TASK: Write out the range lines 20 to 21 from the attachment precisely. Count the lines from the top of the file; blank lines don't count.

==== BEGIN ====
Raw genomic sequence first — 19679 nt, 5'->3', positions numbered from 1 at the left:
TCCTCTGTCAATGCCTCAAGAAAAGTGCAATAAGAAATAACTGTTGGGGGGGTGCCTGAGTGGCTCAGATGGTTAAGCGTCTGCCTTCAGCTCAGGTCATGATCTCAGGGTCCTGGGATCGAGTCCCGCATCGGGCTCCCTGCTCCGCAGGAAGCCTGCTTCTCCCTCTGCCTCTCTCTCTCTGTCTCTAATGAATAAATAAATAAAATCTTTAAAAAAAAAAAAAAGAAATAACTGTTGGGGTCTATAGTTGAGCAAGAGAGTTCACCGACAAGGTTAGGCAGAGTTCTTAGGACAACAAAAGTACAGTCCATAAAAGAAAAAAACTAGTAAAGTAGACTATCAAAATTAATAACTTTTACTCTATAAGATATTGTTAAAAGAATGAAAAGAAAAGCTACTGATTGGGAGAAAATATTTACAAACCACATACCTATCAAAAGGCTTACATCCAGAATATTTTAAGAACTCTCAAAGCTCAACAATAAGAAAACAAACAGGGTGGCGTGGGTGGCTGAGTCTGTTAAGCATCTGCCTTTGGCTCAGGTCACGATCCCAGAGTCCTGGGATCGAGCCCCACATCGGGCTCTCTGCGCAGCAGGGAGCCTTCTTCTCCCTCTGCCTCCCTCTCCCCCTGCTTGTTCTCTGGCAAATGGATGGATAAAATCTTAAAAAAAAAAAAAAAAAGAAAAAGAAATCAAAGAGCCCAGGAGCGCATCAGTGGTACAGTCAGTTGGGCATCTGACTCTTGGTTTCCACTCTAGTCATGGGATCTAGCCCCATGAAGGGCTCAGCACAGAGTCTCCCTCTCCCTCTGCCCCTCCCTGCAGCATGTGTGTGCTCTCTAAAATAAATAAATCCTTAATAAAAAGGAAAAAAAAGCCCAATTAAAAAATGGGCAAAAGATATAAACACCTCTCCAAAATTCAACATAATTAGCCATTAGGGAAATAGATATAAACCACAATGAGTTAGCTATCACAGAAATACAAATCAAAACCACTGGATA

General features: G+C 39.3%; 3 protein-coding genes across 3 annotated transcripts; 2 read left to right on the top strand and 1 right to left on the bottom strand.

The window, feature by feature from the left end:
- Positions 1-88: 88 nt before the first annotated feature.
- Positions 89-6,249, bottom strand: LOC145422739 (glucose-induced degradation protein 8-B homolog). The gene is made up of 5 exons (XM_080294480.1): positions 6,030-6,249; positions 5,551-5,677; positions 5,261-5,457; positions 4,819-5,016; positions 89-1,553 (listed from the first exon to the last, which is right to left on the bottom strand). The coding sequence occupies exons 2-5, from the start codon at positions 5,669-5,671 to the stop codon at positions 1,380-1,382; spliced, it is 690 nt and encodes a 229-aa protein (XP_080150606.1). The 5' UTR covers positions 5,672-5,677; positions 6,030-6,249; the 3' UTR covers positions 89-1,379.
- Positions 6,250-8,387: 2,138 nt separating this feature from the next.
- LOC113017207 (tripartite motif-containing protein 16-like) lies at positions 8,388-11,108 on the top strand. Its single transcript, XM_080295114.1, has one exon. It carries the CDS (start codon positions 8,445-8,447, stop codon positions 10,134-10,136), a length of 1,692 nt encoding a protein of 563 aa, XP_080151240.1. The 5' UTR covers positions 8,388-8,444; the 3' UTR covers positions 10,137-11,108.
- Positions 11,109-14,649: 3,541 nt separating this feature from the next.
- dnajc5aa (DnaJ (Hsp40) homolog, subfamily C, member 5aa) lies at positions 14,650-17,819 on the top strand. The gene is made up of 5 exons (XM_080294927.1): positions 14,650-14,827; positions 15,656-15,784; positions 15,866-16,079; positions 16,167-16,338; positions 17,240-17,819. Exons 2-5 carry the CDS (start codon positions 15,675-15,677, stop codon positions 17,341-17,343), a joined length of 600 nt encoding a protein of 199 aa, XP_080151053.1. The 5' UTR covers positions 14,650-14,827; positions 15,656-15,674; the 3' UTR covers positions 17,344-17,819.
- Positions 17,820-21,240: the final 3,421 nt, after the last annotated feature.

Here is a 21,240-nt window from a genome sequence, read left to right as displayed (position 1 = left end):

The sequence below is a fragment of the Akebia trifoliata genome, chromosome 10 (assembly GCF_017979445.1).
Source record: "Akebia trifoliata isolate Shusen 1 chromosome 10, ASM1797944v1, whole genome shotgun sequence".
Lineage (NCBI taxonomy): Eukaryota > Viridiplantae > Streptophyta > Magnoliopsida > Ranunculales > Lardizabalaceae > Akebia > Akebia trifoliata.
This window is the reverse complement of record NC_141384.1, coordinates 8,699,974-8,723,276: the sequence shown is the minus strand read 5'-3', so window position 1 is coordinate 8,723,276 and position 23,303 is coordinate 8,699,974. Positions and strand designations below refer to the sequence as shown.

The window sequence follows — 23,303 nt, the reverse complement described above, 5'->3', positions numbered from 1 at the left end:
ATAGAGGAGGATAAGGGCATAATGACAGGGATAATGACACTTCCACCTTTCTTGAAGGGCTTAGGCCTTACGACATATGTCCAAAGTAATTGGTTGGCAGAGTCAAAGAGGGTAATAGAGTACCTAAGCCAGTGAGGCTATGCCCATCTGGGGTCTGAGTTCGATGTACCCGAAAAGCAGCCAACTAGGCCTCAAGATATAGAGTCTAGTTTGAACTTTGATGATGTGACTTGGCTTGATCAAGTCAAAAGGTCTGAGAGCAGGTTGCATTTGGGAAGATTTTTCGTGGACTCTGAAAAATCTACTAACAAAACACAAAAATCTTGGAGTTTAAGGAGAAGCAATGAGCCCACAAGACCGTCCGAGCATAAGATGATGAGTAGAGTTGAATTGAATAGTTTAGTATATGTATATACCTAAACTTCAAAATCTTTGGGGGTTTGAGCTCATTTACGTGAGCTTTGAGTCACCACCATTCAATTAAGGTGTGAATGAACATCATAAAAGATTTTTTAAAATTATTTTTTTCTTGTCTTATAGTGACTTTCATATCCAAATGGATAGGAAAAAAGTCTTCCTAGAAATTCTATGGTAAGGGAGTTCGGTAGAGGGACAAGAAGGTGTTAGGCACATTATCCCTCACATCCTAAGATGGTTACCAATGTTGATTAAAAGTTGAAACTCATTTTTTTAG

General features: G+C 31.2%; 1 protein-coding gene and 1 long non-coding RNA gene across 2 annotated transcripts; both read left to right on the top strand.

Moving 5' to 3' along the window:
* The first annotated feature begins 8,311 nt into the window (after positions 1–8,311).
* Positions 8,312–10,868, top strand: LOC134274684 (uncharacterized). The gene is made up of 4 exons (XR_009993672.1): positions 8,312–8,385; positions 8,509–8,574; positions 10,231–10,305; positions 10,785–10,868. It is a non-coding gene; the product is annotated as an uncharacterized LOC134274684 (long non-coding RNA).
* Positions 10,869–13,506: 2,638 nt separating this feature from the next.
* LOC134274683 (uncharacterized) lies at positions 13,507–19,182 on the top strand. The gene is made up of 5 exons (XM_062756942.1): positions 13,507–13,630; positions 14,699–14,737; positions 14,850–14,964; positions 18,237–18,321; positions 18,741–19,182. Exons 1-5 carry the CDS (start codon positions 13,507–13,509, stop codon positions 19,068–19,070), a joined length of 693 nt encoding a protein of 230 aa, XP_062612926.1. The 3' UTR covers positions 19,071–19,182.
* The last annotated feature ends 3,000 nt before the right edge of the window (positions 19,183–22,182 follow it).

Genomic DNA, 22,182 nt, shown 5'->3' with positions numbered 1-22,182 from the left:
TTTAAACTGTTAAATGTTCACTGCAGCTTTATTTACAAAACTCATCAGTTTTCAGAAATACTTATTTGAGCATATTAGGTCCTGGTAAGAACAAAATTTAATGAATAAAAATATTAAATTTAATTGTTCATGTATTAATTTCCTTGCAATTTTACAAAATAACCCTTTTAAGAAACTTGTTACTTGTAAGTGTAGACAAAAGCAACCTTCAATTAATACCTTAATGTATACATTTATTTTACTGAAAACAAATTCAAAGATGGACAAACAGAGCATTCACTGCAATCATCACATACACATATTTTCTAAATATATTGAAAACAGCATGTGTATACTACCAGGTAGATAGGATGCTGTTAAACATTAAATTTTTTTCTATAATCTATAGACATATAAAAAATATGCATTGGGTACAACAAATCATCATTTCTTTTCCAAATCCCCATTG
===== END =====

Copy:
Moving 5' to 3' along the window:
* The first annotated feature begins 8,311 nt into the window (after positions 1–8,311).